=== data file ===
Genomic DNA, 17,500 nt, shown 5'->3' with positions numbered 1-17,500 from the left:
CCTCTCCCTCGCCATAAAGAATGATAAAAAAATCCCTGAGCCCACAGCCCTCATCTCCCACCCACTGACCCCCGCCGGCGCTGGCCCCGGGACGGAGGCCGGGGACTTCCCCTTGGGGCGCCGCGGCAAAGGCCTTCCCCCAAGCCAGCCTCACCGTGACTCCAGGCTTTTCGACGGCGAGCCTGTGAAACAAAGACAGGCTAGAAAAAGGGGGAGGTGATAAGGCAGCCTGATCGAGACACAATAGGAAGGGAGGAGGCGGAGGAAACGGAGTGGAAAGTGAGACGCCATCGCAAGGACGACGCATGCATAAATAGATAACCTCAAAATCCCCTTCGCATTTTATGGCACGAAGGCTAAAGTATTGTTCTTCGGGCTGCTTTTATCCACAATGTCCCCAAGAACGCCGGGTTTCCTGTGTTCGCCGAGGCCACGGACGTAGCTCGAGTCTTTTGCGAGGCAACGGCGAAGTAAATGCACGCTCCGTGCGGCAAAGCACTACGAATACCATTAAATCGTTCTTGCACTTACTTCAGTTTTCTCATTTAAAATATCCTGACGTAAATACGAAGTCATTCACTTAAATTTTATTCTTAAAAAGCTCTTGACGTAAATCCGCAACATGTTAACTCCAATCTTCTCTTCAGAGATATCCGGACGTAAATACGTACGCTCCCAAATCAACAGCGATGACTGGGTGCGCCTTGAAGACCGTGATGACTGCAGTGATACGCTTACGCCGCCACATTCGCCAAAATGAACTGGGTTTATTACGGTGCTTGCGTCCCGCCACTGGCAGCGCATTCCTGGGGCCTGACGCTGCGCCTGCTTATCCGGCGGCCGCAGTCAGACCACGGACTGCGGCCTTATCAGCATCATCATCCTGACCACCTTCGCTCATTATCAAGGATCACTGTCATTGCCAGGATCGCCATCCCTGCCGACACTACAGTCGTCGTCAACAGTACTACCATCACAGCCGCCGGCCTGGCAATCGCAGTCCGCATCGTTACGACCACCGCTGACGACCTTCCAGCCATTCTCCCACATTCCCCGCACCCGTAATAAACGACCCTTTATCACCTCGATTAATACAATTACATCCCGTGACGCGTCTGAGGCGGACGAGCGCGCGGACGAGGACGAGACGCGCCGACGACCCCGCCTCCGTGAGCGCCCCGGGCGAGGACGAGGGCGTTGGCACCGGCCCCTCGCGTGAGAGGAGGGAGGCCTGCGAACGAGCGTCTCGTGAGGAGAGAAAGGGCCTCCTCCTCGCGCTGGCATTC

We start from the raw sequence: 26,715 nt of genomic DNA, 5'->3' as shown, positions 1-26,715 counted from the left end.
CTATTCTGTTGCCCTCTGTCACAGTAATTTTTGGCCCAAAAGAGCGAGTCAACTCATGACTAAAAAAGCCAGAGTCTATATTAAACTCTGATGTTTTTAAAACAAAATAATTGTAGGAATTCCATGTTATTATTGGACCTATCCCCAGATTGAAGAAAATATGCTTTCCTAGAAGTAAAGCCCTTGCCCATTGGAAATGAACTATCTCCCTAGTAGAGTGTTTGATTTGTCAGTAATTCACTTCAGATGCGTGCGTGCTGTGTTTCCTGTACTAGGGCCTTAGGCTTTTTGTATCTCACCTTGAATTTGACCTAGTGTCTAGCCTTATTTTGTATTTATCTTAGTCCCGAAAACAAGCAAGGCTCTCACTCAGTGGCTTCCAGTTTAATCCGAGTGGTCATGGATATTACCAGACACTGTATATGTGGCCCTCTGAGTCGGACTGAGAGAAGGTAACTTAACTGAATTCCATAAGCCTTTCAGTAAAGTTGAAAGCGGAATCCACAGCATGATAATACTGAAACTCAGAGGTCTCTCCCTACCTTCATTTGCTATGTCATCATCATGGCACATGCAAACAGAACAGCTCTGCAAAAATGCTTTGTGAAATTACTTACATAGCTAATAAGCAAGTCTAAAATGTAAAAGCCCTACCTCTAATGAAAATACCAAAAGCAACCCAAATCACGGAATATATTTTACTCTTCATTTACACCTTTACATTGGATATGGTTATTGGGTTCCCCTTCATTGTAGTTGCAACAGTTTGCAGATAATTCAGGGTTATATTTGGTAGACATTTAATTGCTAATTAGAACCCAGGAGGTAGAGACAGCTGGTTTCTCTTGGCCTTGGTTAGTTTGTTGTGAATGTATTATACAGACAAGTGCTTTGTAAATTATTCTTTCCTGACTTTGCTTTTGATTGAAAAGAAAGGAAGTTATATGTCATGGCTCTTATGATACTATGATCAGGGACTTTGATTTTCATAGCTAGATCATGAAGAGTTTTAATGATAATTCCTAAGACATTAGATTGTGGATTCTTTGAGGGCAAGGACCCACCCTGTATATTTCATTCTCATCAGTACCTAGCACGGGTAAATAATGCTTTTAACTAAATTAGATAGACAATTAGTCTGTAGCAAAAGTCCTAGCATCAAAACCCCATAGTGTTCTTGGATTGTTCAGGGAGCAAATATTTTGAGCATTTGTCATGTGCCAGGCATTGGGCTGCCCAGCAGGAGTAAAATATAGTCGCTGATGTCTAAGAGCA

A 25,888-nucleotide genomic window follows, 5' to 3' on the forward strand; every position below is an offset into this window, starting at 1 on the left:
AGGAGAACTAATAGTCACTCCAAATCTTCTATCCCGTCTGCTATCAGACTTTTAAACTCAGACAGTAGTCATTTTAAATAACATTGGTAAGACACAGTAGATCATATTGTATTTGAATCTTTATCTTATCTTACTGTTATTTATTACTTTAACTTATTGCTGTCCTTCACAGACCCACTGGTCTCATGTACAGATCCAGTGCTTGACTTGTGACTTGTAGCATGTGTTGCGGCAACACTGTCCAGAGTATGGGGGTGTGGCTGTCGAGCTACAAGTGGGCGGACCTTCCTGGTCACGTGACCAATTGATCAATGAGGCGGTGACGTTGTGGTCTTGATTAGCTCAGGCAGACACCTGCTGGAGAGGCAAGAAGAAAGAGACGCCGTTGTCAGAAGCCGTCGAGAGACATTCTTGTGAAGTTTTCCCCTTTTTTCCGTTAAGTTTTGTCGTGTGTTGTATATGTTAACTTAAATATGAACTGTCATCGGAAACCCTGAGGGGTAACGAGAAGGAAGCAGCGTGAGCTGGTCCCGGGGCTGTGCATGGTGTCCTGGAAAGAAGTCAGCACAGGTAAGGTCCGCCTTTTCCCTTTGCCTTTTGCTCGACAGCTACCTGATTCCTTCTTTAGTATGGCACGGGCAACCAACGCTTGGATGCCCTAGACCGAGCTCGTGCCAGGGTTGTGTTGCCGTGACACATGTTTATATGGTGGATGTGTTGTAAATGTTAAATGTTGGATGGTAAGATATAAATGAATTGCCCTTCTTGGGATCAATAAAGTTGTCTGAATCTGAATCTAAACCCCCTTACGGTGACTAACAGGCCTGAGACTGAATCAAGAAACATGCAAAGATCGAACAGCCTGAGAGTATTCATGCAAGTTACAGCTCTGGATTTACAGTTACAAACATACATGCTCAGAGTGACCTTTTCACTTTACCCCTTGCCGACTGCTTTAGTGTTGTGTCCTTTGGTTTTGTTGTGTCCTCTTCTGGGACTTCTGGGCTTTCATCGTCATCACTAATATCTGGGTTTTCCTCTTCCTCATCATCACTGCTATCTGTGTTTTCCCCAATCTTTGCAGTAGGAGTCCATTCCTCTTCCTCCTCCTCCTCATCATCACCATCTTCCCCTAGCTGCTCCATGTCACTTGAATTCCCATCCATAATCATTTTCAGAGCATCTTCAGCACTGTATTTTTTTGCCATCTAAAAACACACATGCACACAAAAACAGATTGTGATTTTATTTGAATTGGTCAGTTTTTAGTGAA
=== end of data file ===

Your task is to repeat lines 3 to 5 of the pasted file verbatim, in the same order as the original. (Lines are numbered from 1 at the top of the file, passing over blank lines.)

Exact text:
We start from the raw sequence: 26,715 nt of genomic DNA, 5'->3' as shown, positions 1-26,715 counted from the left end.
CTATTCTGTTGCCCTCTGTCACAGTAATTTTTGGCCCAAAAGAGCGAGTCAACTCATGACTAAAAAAGCCAGAGTCTATATTAAACTCTGATGTTTTTAAAACAAAATAATTGTAGGAATTCCATGTTATTATTGGACCTATCCCCAGATTGAAGAAAATATGCTTTCCTAGAAGTAAAGCCCTTGCCCATTGGAAATGAACTATCTCCCTAGTAGAGTGTTTGATTTGTCAGTAATTCACTTCAGATGCGTGCGTGCTGTGTTTCCTGTACTAGGGCCTTAGGCTTTTTGTATCTCACCTTGAATTTGACCTAGTGTCTAGCCTTATTTTGTATTTATCTTAGTCCCGAAAACAAGCAAGGCTCTCACTCAGTGGCTTCCAGTTTAATCCGAGTGGTCATGGATATTACCAGACACTGTATATGTGGCCCTCTGAGTCGGACTGAGAGAAGGTAACTTAACTGAATTCCATAAGCCTTTCAGTAAAGTTGAAAGCGGAATCCACAGCATGATAATACTGAAACTCAGAGGTCTCTCCCTACCTTCATTTGCTATGTCATCATCATGGCACATGCAAACAGAACAGCTCTGCAAAAATGCTTTGTGAAATTACTTACATAGCTAATAAGCAAGTCTAAAATGTAAAAGCCCTACCTCTAATGAAAATACCAAAAGCAACCCAAATCACGGAATATATTTTACTCTTCATTTACACCTTTACATTGGATATGGTTATTGGGTTCCCCTTCATTGTAGTTGCAACAGTTTGCAGATAATTCAGGGTTATATTTGGTAGACATTTAATTGCTAATTAGAACCCAGGAGGTAGAGACAGCTGGTTTCTCTTGGCCTTGGTTAGTTTGTTGTGAATGTATTATACAGACAAGTGCTTTGTAAATTATTCTTTCCTGACTTTGCTTTTGATTGAAAAGAAAGGAAGTTATATGTCATGGCTCTTATGATACTATGATCAGGGACTTTGATTTTCATAGCTAGATCATGAAGAGTTTTAATGATAATTCCTAAGACATTAGATTGTGGATTCTTTGAGGGCAAGGACCCACCCTGTATATTTCATTCTCATCAGTACCTAGCACGGGTAAATAATGCTTTTAACTAAATTAGATAGACAATTAGTCTGTAGCAAAAGTCCTAGCATCAAAACCCCATAGTGTTCTTGGATTGTTCAGGGAGCAAATATTTTGAGCATTTGTCATGTGCCAGGCATTGGGCTGCCCAGCAGGAGTAAAATATAGTCGCTGATGTCTAAGAGCA

A 25,888-nucleotide genomic window follows, 5' to 3' on the forward strand; every position below is an offset into this window, starting at 1 on the left: